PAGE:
Learn about the importance of setting expectations and communicating with the main office.
- Often, confusion and disagreement can occur between a person working from home and the home office because there isn't a clear set of rules about how their work will be monitored and how they'll communicate with each other. If you work for a company that has an established track record and history of having employees who work from home, odds are they already have a set of ground rules and policies in place. If so, then it's wise to take a moment and read those policies once or twice so that you understand what's fully expected of you.
If you come across something you're unclear about, take a moment and ask your supervisor a few questions to ensure that you're on the same page with them. However, many companies are in the process of transitioning to having employees work from home especially smaller businesses. In these situations, they may lack clearly established ground rules. If that's your situation, I recommend scheduling a meeting with your supervisor to go through and find out what they expect from you while you're working from home.
Here are a few areas that you might want to discuss with them to get some clarity about what they want from you. First, have a conversation about your working hours. What hours of the day do they expect you to be online and available? Many of those who work from home are on salary. If that's your case, you likely have greater flexibility in your schedule yet there may be an unwritten rule from your company about when they want you to be available. Find out if there's any expectation about the hours when they want you around.
If that overlaps with your personal schedule, ask how often they expect that conflict to occur. Also, email response time is a common area of confusion. If your supervisor sends you an email, what is their expectation as to how soon you will reply to that email? This is because when everyone shares the same workplace, you can see whether the coworker is out their desk but when you're at home, they may wonder why you haven't replied as soon as they would have hoped.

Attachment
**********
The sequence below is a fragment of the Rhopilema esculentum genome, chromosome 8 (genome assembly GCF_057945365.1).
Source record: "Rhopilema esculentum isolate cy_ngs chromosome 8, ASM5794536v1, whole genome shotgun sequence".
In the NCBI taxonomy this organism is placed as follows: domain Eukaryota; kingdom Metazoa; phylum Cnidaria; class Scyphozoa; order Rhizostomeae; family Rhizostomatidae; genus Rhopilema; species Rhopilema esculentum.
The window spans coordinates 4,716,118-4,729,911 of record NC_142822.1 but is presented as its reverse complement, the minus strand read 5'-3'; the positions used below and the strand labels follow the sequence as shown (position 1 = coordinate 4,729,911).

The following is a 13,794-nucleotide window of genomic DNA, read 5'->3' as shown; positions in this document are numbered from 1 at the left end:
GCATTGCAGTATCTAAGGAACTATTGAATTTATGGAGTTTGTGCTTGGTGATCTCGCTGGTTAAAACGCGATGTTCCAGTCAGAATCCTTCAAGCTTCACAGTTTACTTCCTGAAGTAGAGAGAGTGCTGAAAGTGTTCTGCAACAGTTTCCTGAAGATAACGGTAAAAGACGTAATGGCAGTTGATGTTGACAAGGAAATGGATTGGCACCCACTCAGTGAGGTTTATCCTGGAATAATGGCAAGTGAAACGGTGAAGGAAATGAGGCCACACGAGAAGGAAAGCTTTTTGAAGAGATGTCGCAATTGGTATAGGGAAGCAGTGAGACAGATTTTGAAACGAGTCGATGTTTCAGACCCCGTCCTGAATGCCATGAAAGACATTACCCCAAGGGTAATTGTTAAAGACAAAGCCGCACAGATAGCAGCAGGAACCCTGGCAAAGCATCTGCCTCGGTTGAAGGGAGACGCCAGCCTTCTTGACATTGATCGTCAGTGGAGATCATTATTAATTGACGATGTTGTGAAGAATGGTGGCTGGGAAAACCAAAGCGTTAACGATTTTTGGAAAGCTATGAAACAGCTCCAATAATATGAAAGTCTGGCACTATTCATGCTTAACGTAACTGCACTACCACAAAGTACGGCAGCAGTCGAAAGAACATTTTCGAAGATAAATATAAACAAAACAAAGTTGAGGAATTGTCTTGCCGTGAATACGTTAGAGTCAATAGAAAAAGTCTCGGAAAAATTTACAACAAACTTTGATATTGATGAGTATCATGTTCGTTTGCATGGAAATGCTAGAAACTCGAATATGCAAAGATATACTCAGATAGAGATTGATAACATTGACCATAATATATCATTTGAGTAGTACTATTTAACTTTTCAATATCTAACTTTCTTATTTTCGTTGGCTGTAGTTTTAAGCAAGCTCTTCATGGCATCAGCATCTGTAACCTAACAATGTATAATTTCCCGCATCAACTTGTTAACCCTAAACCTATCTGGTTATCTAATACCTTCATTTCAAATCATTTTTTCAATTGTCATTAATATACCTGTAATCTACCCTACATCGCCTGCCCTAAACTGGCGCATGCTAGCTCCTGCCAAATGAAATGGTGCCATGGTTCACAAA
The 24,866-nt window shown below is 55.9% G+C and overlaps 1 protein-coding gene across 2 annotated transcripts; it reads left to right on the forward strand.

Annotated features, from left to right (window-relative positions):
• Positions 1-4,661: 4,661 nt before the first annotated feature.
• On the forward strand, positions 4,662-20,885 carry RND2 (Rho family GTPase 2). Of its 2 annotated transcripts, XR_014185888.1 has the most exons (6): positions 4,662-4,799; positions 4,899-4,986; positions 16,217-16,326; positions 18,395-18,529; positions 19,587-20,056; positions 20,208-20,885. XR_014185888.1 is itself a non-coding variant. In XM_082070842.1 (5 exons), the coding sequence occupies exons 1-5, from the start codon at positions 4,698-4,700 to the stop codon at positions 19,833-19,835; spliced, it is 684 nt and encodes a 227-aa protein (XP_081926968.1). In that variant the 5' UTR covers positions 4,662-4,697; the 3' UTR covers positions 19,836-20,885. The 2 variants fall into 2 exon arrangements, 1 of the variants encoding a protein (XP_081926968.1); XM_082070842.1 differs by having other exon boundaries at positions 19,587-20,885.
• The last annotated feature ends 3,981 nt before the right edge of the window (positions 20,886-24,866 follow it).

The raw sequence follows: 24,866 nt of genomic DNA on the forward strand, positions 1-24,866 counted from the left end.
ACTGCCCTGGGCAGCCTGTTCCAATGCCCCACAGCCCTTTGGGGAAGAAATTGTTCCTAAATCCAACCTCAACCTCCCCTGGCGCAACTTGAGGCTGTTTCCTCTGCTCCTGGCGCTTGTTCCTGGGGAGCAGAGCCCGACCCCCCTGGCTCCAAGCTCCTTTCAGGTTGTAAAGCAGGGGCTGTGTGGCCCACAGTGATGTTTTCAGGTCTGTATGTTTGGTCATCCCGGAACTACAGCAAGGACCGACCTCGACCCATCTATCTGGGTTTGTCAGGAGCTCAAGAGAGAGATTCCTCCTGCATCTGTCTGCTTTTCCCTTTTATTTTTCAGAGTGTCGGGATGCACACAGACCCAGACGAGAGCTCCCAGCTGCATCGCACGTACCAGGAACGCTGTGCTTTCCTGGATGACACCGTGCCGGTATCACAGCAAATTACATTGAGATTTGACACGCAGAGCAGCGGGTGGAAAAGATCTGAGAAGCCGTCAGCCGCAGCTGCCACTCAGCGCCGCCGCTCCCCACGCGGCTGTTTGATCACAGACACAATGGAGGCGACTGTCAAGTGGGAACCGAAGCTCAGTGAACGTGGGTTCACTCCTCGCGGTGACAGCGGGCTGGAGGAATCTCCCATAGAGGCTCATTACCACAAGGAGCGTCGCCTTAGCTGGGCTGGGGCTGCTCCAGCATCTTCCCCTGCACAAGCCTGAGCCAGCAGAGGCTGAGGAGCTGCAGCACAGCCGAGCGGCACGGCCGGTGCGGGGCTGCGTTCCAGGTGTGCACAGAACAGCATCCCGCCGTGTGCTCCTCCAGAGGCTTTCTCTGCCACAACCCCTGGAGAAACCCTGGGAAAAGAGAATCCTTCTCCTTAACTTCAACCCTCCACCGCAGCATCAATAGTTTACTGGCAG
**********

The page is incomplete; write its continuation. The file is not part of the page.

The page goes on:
Discuss how many hours is reasonable for each of you to expect the other person to reply. Getting on the same page about this will help you know what kind of email checking schedule you need to establish in your day. Additionally, consider the expectation around text messaging or online chat apps. Many people who work from home also connect to the office with instant messaging of some sort. Typically, the response time expectations are different than for email.
Discuss how quickly they want you to respond and what hours of the day they want you to leave that instant messaging app open. By the way, if the expectation is that they want you to always have that app open, it might not hurt to open a dialogue with them and suggest that perhaps you could have times of the day where you have it shut down. That way, you can do focused and uninterrupted work and get your best results for them. They may not agree to it but having the conversation opens the possibility in their mind.
In the long run, having down hours, hours in which people don't interrupt each other is far more productive than being constantly online. Finally, have a conversation with them to determine what you need to do to put their mind at ease. What I mean by this is many leaders are worried about having people work from home for the main reason that they think their people will be less productive when they do that. I've found that the opposite is true.
People tend to work harder while at home. However, the fear is still there. You could ask your supervisor a question like how will you evaluate if I'm a good worker for you? Put it in your own words. We're just trying to figure out what's the criteria that they have that determines if you're an effective employee while working from home. What you discover together may surprise you both. Taking a little time upfront to establish these ground rules and expectations with each other will go a long way toward increasing productivity and reducing conflict in the future.
- Creating a productive environment
- Creating a balanced schedule
- Using virtual meetings
- Staying responsive
- Balancing roles as a parent, caregiver, and professional
- Managing interruptions and emergencies at home